by Georgia Luckhurst

When it comes to competitiveness, I am the winner.  I choose to be ridiculously competitive about certain things, and my fight to beat everyone else is bloody, bitter, and vaguely worrying.  Of all the things I’ve fought hardest to win though, puberty was maybe not one that you’d expect.  I wanted to grow up faster than all my friends, and I wanted it badly.

Maybe that’s why I never understood – and still don’t understand – the negativity that menstruation seems to evoke.  Periods, to me, seem messy, annoying, and slightly nerve-racking.  However, they’re also to thank for, oh, you know, just the entirety of the human race.

When it comes to the perception of menstruation, one could argue that our attitude towards it has almost regressed.  In Ancient Greece and Rome, women were originally treated as demi-gods, as their periods were seen to be a gift from the gods.  With the introduction of (very) basic science, and the slow understanding that menstruation was a biological process, women reverted to second-class citizens.  Their powers were no longer mythical, and their bodies became tainted. With the advent of Christianity, periods were (and are) often referred to as “the curse of Eve.”  What changed?

Nowadays, periods are referred to, across the world, as “the curse”, “the wrong time of the month”, “the beast”, “the monster,” and so much more.  In some places, women and girls are locked away when on their period.  They may not be allowed to have sexual intercourse, or eat certain foods, or even talk to males.  I may have been excited about starting my period when I was younger – but with all of this negativity, I’m not sure every girl feels the same way.

What happened to turn something which, messy though it is, is a blessing – giving women the ability to have children, if they so choose – into something so shameful?

One factor to blame may be the booming porn industry, which inflicts a massive amount of pressure on women and girls due to its obsession with youth, the obsession with shaving off pubic hair being the best example.  By hiding outward signs of our maturity, like hair, we also feel a need to hide, and be ashamed of, our menstruation patterns.  It is something we feel we can’t talk about, unless it’s in hushed tones, and only ever to other women.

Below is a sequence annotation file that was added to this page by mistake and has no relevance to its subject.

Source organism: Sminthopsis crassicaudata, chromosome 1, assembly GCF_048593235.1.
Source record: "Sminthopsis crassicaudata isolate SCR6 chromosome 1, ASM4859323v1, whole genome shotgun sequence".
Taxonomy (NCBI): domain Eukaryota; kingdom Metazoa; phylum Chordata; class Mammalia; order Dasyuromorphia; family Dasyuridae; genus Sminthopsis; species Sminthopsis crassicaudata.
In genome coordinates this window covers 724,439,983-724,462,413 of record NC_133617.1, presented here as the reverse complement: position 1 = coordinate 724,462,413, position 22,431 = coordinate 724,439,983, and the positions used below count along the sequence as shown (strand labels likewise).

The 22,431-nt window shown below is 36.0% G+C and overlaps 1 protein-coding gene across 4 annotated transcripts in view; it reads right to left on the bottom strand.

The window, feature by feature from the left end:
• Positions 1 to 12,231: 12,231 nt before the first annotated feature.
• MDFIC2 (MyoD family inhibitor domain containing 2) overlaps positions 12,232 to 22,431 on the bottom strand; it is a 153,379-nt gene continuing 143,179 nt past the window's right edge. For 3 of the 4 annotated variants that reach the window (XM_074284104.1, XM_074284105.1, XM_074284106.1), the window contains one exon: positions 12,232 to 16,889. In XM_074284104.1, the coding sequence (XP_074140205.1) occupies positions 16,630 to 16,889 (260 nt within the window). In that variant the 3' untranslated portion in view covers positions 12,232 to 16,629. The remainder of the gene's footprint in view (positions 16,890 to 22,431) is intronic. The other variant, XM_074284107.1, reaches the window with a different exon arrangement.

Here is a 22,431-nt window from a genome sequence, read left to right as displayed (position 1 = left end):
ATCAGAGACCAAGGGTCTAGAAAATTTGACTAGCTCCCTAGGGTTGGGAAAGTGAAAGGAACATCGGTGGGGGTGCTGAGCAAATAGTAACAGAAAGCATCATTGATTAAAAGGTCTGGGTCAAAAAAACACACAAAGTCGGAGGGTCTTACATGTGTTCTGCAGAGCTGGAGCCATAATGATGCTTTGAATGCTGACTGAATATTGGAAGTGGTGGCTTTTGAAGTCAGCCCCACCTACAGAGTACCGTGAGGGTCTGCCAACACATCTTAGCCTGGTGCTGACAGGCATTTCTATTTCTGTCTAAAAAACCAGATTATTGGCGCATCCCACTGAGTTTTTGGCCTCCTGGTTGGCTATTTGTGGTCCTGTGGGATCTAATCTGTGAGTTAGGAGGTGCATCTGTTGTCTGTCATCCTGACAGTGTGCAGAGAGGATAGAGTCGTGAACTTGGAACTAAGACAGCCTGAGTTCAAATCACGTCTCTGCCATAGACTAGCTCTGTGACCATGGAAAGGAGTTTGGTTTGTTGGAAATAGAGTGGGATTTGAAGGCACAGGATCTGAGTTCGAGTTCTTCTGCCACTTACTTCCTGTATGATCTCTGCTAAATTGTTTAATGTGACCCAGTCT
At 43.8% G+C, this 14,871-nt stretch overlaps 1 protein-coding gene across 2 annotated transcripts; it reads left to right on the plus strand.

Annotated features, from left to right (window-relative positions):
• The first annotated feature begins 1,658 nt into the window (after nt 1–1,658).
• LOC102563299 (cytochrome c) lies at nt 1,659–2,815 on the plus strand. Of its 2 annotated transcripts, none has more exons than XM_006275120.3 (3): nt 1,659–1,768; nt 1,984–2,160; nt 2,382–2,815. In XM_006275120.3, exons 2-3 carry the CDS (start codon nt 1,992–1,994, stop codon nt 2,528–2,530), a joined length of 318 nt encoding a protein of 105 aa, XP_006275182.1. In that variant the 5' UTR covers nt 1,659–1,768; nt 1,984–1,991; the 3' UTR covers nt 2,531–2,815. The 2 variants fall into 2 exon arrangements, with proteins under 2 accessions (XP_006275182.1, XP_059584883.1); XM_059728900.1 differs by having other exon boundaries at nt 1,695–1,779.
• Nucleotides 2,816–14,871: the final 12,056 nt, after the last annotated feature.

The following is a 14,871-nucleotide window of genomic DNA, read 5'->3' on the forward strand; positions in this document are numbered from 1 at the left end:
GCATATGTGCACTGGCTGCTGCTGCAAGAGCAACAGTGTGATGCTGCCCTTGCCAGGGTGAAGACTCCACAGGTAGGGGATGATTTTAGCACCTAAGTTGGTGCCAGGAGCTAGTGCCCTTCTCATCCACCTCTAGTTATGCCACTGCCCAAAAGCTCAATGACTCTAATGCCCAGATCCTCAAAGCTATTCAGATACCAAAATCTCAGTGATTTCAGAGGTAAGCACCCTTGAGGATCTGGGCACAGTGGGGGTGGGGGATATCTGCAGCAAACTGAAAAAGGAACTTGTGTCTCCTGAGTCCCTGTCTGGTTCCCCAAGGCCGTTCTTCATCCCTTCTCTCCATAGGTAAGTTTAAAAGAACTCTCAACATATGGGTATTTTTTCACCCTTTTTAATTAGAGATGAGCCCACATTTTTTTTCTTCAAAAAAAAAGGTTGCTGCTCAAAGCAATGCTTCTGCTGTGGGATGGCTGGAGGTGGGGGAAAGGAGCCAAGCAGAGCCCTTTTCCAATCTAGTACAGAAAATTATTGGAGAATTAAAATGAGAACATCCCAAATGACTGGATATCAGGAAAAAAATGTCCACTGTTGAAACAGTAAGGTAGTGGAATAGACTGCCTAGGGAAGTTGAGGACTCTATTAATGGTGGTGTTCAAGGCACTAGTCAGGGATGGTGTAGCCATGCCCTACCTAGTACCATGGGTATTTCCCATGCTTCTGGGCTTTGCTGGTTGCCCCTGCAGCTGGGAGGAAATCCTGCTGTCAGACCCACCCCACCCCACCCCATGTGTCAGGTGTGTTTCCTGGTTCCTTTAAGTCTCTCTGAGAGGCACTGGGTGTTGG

Even without considering terms like “the curse” etc., most names for periods are not particularly flattering.  “Period” and “menstruation” are cold and scientific, “Auntie Flo” feels twee and obvious.  I don’t exactly want to scream it from the rooftops, but isn’t it about time to invest in a word for, well, “it”, which feels right?

When my friends and I are talking about periods, we use the slang term “having your painters in.”  We never get suspicious glances or a chorus of “ews” but actually kind of like the secrecy – it’s sharing something only we girls can have, and it’s kind of cool.

No doubt some people might like to assert that periods receive a bad press because of their “emotional effect” on women.  My only answer to that is: everyone has hormones.  Men suffer as many mood swings as women, and, like PMS, men have been known to face Irritable Male Syndrome each month.  Projecting temper tantrums and sobbing onto such a positive thing as ensuring the future of the human race is petty, and harmful.

Young girls shouldn’t try and suppress what is natural, though many do.  Whether you’re ashamed, proud or afraid of your period, just remember: it makes you the boss of your body.  Personally, I think that’s pretty cool.